Big Improvement: ’65 Corvair Monza Convertible
We have featured a few Corvairs before but this one looks like it has almost all the marbles. The 1965 model year began the transition from an economy car to a driver’s car. Car and Driver magazine’s David E. Davis Jr. showed enthusiasm for the 1965 Corvair in their October 1964 issue:
“And it is here too, that we have to go on record and say that the Corvair is — in our opinion — the most important new car of the entire crop of ’65 models, and the most beautiful car to appear in this country since before World War II.” “When the pictures of the ’65 Corvair arrived in our offices, the man who opened the envelope actually let out a great shout of delight and amazement on first seeing the car, and in thirty seconds the whole staff was charging around, each wanting to be the first to show somebody else, each wanting the vicarious kick of hearing that characteristic war-whoop from the first-time viewer.” “Our ardor had cooled a little by the time we got to drive the cars — then we went nuts all over again. The new rear suspension, the new softer spring rates in front, the bigger brakes, the addition of some more power, all these factors had us driving around like idiots — zooming around the handling loop dragging with each other, standing on the brakes — until we had to reluctantly turn the car over to some other impatient journalist … The ’65 Corvair is an outstanding car. It doesn’t go fast enough, but we love it.”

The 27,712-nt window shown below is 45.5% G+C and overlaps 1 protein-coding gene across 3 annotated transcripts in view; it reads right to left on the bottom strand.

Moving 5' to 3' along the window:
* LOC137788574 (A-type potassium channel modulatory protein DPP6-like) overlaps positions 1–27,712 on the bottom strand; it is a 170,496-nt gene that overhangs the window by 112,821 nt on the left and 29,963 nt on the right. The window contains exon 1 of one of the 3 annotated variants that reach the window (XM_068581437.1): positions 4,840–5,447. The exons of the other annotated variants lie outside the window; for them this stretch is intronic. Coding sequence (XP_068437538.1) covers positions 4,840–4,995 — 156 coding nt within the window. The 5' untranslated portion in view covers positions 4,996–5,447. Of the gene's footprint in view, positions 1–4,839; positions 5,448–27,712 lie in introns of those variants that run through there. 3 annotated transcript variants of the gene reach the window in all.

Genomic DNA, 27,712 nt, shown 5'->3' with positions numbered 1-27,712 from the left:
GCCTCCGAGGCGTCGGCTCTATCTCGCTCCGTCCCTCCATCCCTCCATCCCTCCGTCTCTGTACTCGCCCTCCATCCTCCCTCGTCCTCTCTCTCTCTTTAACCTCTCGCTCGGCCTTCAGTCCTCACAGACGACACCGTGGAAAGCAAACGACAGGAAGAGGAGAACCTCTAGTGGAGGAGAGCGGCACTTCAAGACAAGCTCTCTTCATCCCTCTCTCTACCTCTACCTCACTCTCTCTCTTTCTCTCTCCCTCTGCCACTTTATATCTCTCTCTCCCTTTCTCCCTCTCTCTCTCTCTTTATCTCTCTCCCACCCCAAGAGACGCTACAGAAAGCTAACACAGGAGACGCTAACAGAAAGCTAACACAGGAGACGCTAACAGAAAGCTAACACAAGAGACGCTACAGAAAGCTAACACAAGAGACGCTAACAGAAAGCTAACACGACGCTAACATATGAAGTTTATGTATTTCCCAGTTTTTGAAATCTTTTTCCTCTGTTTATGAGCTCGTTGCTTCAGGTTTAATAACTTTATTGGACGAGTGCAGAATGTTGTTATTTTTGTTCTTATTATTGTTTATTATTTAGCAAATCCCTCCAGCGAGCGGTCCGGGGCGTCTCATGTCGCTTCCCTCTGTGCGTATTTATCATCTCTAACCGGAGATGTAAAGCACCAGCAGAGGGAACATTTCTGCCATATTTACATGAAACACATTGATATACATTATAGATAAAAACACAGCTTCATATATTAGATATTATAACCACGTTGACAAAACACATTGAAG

We came across an original owner, 56,000 mile, 4-speed convertible for not huge money. Think about this as a palette to do something really cool. You can tighten up the suspension with some Fitch modifications, throw on some cool period-correct wheels and bigger tires. Could be a really unique little ride. The asking price is $11,500. Click here for the Craigslist ad.